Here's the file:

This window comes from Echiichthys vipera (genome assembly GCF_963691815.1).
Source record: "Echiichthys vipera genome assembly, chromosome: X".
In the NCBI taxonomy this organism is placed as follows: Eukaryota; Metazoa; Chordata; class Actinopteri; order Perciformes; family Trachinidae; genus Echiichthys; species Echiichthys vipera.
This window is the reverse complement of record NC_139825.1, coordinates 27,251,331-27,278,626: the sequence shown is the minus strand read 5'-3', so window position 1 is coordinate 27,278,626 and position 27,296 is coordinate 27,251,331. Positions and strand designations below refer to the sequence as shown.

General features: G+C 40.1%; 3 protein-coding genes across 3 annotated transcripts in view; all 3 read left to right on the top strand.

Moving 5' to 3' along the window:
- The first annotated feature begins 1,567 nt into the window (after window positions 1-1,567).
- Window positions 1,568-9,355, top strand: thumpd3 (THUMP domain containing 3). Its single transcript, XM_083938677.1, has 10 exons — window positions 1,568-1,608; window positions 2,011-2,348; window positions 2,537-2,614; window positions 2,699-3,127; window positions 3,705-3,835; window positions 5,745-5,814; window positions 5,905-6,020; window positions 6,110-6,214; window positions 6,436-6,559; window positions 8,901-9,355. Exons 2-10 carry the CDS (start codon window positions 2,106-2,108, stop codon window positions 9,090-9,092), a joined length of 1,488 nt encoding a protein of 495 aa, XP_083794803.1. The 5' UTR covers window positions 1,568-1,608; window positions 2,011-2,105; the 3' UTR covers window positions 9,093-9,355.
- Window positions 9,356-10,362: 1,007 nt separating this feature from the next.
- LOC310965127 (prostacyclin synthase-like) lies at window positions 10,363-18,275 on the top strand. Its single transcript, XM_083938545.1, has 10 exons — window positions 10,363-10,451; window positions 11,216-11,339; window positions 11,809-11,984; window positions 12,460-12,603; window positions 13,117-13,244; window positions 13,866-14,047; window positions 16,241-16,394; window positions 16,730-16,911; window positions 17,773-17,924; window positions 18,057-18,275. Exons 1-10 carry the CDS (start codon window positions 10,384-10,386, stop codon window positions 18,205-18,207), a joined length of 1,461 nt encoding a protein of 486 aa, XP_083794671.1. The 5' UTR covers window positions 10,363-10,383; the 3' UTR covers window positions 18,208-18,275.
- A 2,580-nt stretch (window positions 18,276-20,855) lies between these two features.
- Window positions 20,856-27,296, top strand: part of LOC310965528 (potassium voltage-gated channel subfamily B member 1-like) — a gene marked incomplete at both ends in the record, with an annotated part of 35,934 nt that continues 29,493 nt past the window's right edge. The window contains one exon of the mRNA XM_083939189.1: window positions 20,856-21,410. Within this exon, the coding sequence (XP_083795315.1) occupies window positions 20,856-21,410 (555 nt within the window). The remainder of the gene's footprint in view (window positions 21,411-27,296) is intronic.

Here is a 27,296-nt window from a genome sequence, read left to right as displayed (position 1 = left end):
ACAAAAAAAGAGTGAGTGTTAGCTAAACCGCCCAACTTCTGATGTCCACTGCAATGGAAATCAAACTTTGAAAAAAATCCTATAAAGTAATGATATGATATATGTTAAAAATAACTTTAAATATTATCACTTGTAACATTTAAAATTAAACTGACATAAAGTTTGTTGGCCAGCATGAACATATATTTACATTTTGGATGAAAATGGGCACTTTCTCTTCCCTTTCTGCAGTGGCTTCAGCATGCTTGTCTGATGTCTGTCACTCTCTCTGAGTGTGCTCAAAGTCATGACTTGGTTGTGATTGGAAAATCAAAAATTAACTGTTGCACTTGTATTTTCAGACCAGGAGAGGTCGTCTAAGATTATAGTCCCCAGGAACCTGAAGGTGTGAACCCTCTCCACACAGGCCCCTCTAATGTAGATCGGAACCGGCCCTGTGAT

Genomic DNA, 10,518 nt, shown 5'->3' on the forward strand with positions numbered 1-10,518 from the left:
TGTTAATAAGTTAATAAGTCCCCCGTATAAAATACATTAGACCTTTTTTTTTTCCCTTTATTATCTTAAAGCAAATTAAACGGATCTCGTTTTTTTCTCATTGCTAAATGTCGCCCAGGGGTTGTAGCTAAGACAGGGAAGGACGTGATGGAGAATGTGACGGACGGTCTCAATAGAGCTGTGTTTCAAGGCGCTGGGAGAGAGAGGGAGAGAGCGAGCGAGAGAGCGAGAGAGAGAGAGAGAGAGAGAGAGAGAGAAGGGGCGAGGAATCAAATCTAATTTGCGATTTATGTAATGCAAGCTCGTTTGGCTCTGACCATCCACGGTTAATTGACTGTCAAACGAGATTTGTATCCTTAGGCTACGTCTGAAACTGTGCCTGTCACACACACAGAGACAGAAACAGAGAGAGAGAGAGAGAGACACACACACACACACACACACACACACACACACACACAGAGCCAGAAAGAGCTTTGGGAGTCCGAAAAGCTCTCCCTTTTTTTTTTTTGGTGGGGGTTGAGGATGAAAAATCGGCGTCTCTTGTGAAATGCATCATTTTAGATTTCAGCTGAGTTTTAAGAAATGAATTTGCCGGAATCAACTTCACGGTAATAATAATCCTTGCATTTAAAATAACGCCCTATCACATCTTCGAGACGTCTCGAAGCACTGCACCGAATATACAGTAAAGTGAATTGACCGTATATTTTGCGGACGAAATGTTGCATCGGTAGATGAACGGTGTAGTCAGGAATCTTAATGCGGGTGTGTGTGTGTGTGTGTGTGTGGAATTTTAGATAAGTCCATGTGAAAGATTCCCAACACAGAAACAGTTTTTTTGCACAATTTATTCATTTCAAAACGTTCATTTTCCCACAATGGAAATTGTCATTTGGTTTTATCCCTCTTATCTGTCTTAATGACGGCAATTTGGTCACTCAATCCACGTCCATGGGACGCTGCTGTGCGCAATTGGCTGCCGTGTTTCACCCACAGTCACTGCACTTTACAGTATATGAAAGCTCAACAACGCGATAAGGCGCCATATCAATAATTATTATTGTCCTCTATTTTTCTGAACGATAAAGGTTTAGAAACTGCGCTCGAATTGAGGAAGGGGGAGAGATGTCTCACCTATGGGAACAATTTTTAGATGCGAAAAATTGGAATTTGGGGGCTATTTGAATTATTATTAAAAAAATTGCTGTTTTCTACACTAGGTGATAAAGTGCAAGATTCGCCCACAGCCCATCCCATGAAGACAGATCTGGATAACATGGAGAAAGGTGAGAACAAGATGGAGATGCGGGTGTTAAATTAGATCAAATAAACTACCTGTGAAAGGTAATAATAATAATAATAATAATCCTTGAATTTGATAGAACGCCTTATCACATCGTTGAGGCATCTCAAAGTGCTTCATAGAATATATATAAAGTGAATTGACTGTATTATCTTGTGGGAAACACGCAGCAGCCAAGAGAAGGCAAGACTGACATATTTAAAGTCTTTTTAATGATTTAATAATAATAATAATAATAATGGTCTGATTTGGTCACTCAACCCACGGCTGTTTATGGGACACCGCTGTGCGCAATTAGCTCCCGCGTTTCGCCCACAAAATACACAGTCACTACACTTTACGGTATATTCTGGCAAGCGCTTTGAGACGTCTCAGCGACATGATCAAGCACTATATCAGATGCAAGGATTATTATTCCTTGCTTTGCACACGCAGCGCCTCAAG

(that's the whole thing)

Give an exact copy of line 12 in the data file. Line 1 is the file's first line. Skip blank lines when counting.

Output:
- Window positions 20,856-27,296, top strand: part of LOC310965528 (potassium voltage-gated channel subfamily B member 1-like) — a gene marked incomplete at both ends in the record, with an annotated part of 35,934 nt that continues 29,493 nt past the window's right edge. The window contains one exon of the mRNA XM_083939189.1: window positions 20,856-21,410. Within this exon, the coding sequence (XP_083795315.1) occupies window positions 20,856-21,410 (555 nt within the window). The remainder of the gene's footprint in view (window positions 21,411-27,296) is intronic.